How To Build Your Credit
Your credit rating, your credit score, your FICO score, is part of what lenders use to figure out if you are a credible customer. All three terms mean the same thing. Lenders use your credit score, your credit history, and your current circumstances to figure out if you should have credit, if you should get that loan, if you should be allowed to rent, and so forth. You can live quite happily without ever worrying about your credit rating because you only really experience problems if you have a bad credit rating through mismanaging your finances. Yet, having a good credit rating has its advantages. In this article, we explain how to build your credit and explain why it may be a good idea.
What Is A Credit Score, Credit Rating And FICO Score?
You may hear these terms thrown around by lenders and such, and the fact is that they all mean the same thing. When people talk about your credit score, your credit rating or your FICO score, they are talking about your credit ranking as per three main credit-scoring companies.
In the US, there are three main credit scoring/ credit referencing companies. They are called TransUnion (Callcredit), Equifax and Experian. If you pay your bills on time and you manage your bank accounts well, then companies and banks will report this activity to these credit reference agencies and these reference agencies will increase your credit score.
If you mismanage your accounts, if you fail to pay your bills, or if you plunge too far into debt, then these three credit reference agencies will lower your credit rating. In the event that your credit rating goes too low, then some merchants will be unwilling to do business with you, some estate agents will not rent to you, and your lending options will be severely restricted and unfairly expensive.
You are able to get a credit report from the three credit reference companies. You may be able to get free credit reports from other companies too. A credit report shows your credit rating as a score, and it shows your credit history. It also shows a bunch of other things that lenders find interesting. These days, you can get free credit ratings, so don’t waste your money by paying for them.
While reading this article, remember that the terms “Credit Rating,” “Credit Score,” And “FICO Score” are interchangeable because they all mean the same thing. They all refer to the scores you are given by three of America’s most popular credit referencing agencies.
Does ChexSystems Keep Track Of Your Credit Score Too?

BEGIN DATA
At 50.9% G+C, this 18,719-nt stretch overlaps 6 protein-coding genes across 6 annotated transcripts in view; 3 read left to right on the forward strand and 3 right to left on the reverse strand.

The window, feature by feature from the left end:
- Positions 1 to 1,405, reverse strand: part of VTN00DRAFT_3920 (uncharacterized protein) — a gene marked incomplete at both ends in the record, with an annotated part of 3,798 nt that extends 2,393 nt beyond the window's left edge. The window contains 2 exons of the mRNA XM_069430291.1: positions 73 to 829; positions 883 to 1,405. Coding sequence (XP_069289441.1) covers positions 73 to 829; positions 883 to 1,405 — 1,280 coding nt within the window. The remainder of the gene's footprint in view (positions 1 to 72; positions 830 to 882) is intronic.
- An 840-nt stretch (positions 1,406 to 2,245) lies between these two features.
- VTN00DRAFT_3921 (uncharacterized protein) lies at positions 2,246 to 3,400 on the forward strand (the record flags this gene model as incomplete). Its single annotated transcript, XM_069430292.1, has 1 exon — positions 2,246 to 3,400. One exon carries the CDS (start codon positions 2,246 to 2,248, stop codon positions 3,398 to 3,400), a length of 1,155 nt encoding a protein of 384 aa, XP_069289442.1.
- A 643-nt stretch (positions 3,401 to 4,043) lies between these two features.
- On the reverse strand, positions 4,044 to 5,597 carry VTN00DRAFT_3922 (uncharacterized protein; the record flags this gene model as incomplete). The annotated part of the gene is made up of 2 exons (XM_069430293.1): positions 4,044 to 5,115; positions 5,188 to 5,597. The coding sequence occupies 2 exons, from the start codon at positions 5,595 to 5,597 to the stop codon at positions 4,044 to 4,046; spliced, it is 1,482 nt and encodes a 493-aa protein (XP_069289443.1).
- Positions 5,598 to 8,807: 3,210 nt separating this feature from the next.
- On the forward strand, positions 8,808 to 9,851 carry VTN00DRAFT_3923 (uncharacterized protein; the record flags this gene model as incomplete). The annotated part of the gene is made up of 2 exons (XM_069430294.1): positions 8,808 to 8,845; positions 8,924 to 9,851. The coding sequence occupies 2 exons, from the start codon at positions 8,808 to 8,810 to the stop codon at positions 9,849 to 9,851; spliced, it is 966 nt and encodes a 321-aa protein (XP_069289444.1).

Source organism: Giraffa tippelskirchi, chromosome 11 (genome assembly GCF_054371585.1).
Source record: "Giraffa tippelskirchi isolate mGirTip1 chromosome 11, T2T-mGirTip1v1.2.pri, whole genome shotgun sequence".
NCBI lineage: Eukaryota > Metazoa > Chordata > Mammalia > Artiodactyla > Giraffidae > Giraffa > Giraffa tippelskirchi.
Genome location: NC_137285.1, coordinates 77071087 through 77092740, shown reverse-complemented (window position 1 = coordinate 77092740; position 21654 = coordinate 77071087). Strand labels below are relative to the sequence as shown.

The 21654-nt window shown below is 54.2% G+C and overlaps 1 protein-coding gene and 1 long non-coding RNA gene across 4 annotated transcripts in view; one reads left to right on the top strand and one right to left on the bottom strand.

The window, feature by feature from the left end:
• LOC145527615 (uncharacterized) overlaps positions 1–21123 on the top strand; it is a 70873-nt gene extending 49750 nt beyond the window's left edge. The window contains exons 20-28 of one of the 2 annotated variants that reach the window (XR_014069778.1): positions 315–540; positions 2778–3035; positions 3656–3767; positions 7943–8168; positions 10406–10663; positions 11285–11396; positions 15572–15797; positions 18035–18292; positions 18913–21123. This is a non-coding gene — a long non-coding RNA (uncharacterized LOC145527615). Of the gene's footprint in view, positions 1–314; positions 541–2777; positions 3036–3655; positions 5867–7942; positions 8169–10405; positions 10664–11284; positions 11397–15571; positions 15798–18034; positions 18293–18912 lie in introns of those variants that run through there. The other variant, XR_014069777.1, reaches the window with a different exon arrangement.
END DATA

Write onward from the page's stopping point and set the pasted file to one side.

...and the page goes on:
There is also a company called ChexSystems. They keep track of things such as your checking and savings accounts, but they have no affect on your credit score. However, you may be denied a new bank account if ChexSystems holds a negative record in your name. ChexSystem only keeps bad records for things such as going overdrawn on your account. You don’t have to worry too much about ChexSystems when you are building your credit, but you do have to worry about them a little if you are building your credit in order to open a new bank account. Especially if you are improving your credit rating to gain access to prestige accounts that you have not been able to sign up for in the past. Just so that you know, here are the things that ChexSystem records. Again, your records with ChexSystem will not affect your credit rating, but it is still a good idea to keep yourself off their reports.
Is This The Same As Your Credit History Or Banking History?
These days, many people talk about credit history and banking history when they actually mean credit rating (the thing we covered earlier). Technically, your credit history and banking history is not the same as your credit rating. If somebody is talking about your credit history or banking history, there is a good chance they mean your current credit rating.
Your credit history or banking history is exactly what it sounds like it is. It is a record of what you have done with your credit and bank in the past. For example, if you apply for a loan, the application may not have any effect on your credit rating, so your score stays the same. However, the loan application will appear on your credit history/banking history.
The terms banking history and credit history mean the same thing. They are a record of your activity from the recent past (the last 6-10 years in most cases).